The St. Francois County Health Center Board of Trustees unanimously passed amendments to the mask mandate during Monday’s special meeting at the health center. The board had passed the mandate 3-1 on Sept. 15 amid vocal protests and some support.
According to the health center, the amendments included the following:
- Language regarding criminal penalties has been removed because the order will not be signed or supported by the County Commission; nor will the prosecuting attorney or law enforcement support or enforce said order.
- Language regarding immunity has been removed, although the Health Center has statutory immunity under 537.600-610, RSMo., as do nearly all Missouri public entities per the Health Center’s liability insurance provider, MO PERM.
Poston said the health center's attorney, Rick Harris, worked with the attorney who issued a press release against the mandate, Tom Burcham, to achieve consensus on the revisions to the application and enforcement section.
The amended mandate also includes clarifications to the ages in the provisions section. Face coverings must be worn by residents ages 9 and over, the mandate says. Children ages 0-8 are exempt, but those ages 3-8 are encouraged to wear a face covering when in the direct supervision of an adult.
Also in the provisions section, they added "persons gathering at personal residences" under exemptions and added the word "authorize" to number four. It now reads, "businesses are authorized to deny entry to members of the public who refuse to wear face coverings."
The countywide mandate took effect on Monday and runs through Oct. 22, the board’s next meeting.
But many of those in attendance at Monday's special board meeting were opposed to the mandate and were upset that only three out of the five county health board members were present.
Chairman Jack Poston, Tara Wadlow and Jason King voted in favor of the mandate last week and attended the special meeting.
Dr. Victoria Damba, who voted against the mandate last Tuesday, and Jodi Bannister, who also missed last Tuesday's meeting, were said to have indicated they could not attend because of work or family reasons.
A few people commented before the meeting started that the board members' absence was “convenient.”
“It's a shame you scheduled a board meeting when the only person who voted against it cannot be here,” Drew Wheatley said.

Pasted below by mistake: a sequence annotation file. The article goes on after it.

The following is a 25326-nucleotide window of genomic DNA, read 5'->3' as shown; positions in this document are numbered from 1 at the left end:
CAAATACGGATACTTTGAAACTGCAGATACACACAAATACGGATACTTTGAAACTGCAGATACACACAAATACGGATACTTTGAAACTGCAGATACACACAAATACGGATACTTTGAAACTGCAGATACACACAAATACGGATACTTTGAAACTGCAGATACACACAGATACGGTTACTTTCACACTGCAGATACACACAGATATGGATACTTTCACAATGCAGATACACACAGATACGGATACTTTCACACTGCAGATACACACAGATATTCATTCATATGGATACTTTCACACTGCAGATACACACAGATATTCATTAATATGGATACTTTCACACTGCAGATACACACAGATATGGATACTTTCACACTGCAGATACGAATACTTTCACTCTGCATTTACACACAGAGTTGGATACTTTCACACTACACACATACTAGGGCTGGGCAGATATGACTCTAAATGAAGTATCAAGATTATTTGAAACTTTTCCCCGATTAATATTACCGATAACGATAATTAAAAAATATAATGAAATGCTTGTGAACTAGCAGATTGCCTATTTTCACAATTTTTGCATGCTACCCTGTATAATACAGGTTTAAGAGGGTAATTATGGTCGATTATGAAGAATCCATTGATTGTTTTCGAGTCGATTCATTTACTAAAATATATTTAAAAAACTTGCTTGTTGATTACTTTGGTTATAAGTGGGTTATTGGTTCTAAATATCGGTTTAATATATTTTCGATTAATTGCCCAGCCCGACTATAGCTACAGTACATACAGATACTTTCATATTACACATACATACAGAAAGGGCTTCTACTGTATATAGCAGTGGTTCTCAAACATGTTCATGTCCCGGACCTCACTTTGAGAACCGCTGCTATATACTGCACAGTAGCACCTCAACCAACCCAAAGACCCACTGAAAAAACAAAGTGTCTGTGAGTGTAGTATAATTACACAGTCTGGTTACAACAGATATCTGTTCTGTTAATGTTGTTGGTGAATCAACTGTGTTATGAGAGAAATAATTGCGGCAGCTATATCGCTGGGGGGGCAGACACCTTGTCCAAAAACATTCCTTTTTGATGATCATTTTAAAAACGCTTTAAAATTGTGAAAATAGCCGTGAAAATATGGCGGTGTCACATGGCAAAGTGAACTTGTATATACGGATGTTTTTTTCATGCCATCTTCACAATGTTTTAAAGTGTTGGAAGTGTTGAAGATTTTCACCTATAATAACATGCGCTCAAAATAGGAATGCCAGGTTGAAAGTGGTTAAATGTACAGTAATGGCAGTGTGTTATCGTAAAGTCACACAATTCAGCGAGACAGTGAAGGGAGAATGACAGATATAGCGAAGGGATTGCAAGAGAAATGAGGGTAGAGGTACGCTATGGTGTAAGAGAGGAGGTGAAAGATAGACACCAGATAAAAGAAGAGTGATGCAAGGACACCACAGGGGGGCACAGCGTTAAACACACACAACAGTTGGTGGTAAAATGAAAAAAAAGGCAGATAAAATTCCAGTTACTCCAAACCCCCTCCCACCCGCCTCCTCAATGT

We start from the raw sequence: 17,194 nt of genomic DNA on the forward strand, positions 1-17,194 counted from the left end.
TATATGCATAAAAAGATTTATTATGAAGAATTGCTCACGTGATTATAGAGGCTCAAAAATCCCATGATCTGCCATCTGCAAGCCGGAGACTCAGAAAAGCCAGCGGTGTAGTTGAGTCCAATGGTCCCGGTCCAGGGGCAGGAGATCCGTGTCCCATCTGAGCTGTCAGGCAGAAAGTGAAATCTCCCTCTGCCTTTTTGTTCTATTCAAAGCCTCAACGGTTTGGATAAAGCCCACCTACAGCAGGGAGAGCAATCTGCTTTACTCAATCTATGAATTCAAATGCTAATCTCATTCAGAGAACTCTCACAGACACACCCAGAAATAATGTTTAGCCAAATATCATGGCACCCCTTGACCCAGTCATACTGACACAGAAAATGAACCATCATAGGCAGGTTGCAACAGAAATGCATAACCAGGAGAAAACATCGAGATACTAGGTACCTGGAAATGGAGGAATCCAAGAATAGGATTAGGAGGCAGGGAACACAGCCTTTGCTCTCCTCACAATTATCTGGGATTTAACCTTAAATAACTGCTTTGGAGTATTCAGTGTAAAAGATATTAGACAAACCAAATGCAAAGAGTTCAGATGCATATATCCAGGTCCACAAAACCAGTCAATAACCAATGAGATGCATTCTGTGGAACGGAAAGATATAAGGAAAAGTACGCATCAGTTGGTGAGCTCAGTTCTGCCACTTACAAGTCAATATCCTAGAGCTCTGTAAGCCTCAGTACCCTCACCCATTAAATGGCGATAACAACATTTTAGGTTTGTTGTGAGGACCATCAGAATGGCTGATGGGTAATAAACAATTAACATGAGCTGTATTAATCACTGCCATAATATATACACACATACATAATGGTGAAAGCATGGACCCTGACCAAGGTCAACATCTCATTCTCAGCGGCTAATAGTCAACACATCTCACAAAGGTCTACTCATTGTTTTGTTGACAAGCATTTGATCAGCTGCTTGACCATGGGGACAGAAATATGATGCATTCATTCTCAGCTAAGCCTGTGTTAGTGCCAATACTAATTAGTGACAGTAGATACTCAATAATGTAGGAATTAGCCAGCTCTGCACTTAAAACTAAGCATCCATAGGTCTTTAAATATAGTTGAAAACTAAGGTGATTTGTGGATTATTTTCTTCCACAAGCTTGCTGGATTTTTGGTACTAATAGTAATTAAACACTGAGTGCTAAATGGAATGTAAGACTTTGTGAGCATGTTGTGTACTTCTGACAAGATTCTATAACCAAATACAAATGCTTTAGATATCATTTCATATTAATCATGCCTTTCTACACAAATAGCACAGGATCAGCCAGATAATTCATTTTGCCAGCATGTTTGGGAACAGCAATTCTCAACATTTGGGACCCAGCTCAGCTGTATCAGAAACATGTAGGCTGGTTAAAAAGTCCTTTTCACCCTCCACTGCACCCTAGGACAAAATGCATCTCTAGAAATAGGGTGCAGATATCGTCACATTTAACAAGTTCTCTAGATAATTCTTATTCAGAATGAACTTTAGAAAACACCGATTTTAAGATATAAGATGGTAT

There was a public comment period at the start of the meeting. The board allowed 10 people to comment for one minute each.
All 10 people who spoke disagreed with the mandate. At times, the meeting resembled a church service with vocal amens, affirmations and clapping during and after the comments.
Melissa Workman was the first to speak. She brought with her the petition against the mandate that she started after last week’s meeting.
“I'm not here to determine what your motives were,” Workman told the board. “But you certainly did not think this all the way through. You've been reckless and divisive and the simple fact is that the data does not justify this extreme overreach. This petition is the voice of the people in this county. This has over 5,000 signatures on it, which is more than many elections that are held in the county.”
When asked by Poston if she was going to leave a copy of the petition with the board, she said no. She insisted board members could reach out to her if they wanted to see it.
“I'm letting you know that these people aren't going away after today, even if you vote for it and you continue it,” she added.
Joyce Alexander, who indicated she was a former nurse, got the biggest round of applause from the anti-mandate crowd. She said masks aren’t going to help and that people who wear them and then put them in their purse or pocket and then wear them again are just causing contamination.
“We have been told the science behind it, the science behind it, but no one has ever shown the science because there really isn't any,” she said.
A quick Google search shows several scientific studies indicating widespread mask-wearing has corresponded with a decrease in COVID-19 cases.
Once the public comment period was over, the meeting's resemblance to a church service faded away as the affirmations turned into heckling and disruptions during the board’s discussion about the amendments. During the voting period, there were chants of “this is unconstitutional.”
The amended mandate can be read at http://sfchc.org/covid-19-updates/.
Nikki Overfelt is a reporter for the Daily Journal. She can be reached at firstname.lastname@example.org.
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